I asked if there were public areas or common areas to meet and he said “everything here is public”…in fact, we were standing in the Bar. I looked around and yes, there were three picnic tables and a dart board. A speaker was in the corner powered no less, by a wind generator above our heads or one of the numerous solar panels!

Everyone got along, he told me, and the rules were posted in several areas in several languages. They were simple. Use designated “WC” areas (bathroom spots) and bury that waste, and bury all other food waste, don't use Chemical products. That’s it.

Paul was from Holland and explained that he had spent four years sailing on Rainbow Warrior with Green Peace. It wasn’t until later that I realized the significance. I’m sad that I missed the powerful meaning of that, asked him more questions and that my reaction were not what they should have been.

NOTE: The Rainbow Warrior was sabotaged and sunk just before midnight on July 10, 1985 by two explosive devices attached to the hull by operatives of the French intelligence service. One person was killed. The revelations of French involvement caused a political scandal. After facing international pressure France agreed to pay compensation to Greenpeace, and later admissions from the former head of the French inteligence service revealed that three teams had carried out the bombings. ---Wikipedia

A face built into the side of the rocks by the fountian

Paul lead me to the fountain where a couple other men were gathered getting their daily jugs of water. I tasted the water and it was as delicious as any Colorado Rockies Spring found on the several backpacking trips I’ve done. One man stood up and looked down on the long stem of dried buds he was carrying. I teasingly said “what’s that?!” and everyone laughed even though the other two didn’t speak English. Marijuana seems to be an international hippie, free-lifestyle, anti-society, past time.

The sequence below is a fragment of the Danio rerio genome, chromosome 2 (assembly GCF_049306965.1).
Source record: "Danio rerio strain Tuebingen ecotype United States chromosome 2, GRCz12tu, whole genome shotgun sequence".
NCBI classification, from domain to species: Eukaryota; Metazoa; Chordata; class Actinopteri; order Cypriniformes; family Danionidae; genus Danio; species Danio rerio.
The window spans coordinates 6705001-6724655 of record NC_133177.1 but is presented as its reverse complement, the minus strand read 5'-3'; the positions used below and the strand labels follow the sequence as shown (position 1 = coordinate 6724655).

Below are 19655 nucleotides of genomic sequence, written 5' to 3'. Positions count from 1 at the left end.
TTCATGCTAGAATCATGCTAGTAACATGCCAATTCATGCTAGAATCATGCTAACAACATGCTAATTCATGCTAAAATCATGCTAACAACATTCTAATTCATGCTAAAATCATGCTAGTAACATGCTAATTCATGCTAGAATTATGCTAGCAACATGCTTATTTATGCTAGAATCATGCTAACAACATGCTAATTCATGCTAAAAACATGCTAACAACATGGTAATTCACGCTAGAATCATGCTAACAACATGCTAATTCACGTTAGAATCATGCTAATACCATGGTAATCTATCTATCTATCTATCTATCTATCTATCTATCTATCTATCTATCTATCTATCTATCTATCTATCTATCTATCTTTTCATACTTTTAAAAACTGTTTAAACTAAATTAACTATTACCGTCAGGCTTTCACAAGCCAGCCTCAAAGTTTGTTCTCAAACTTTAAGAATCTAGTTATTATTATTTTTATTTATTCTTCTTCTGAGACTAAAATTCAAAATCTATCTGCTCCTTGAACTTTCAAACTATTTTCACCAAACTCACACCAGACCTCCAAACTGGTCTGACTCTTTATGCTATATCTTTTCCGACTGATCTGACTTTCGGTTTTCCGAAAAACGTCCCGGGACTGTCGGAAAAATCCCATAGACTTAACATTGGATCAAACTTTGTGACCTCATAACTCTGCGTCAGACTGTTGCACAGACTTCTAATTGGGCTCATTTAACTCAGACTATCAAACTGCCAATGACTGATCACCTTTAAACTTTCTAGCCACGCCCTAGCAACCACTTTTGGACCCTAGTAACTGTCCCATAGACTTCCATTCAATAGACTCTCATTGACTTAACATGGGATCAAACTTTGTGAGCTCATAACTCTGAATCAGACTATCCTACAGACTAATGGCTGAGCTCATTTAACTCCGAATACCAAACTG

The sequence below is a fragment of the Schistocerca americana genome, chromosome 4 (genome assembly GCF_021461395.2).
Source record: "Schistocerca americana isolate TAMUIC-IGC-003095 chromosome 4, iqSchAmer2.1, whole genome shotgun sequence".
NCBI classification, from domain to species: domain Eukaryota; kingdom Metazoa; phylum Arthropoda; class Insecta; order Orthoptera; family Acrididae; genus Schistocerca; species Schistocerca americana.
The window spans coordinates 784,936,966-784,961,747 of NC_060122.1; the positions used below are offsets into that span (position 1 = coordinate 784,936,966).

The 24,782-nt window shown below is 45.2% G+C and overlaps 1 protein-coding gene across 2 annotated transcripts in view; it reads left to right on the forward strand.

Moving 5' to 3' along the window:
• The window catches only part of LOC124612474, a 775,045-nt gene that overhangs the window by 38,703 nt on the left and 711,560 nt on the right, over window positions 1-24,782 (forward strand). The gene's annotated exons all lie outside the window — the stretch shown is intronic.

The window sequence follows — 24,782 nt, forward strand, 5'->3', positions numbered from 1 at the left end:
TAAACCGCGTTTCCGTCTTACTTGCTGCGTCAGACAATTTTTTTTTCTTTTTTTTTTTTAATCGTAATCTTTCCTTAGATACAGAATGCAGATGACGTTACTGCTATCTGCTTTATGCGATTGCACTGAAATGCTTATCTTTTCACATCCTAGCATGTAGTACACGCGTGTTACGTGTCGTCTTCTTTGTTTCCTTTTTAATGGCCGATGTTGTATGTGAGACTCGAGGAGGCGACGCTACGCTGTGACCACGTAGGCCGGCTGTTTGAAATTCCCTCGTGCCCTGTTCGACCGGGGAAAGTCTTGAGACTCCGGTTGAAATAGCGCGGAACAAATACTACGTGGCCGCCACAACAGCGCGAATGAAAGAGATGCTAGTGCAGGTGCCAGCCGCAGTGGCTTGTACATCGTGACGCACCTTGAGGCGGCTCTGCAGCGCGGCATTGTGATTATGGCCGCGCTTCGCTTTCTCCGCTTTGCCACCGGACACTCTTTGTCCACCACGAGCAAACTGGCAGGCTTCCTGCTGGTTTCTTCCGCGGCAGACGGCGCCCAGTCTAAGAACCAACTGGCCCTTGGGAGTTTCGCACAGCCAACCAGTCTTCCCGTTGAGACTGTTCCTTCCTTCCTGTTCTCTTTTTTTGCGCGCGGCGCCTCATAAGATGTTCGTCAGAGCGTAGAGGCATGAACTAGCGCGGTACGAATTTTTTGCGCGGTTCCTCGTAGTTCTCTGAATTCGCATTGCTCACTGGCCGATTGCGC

I said goodbye to Paul and told him he had a wonderful home, like being on vacation all the time and he said,“People have to find out there is life before you die.”

Returning to the beach I talked to two others. Sitting in front of a tent surrounded by a three sided structure designed with several woven rugs as the roof was a Spanish young man with dreadlocks pulled back into a ponytail. He had been there for 2 months but was running out of money and needed to go get work so that he could return. The other, a man from Sicily, sitting naked on a surrong cloth, had discovered San Padro last summer and spent 2 months there. This time, he was only here for a visit. “I love it here,” he said quietly, peacefully, staring at the sea.

I swam back to Juno over a school of needle nose fish, tiny back fish and the cobalt blue and white fish that we’d seen thoughout the Mediterranean. The boat was anchored in 15 feet of crystal clear water.

Watching the commune disappear as we motored away, getting closer to Gibralter each day, I had to wonder if people in the commune were doing what I was doing. Changing courses from a life they had grown tired of. Searching for options and discovering new possibilities.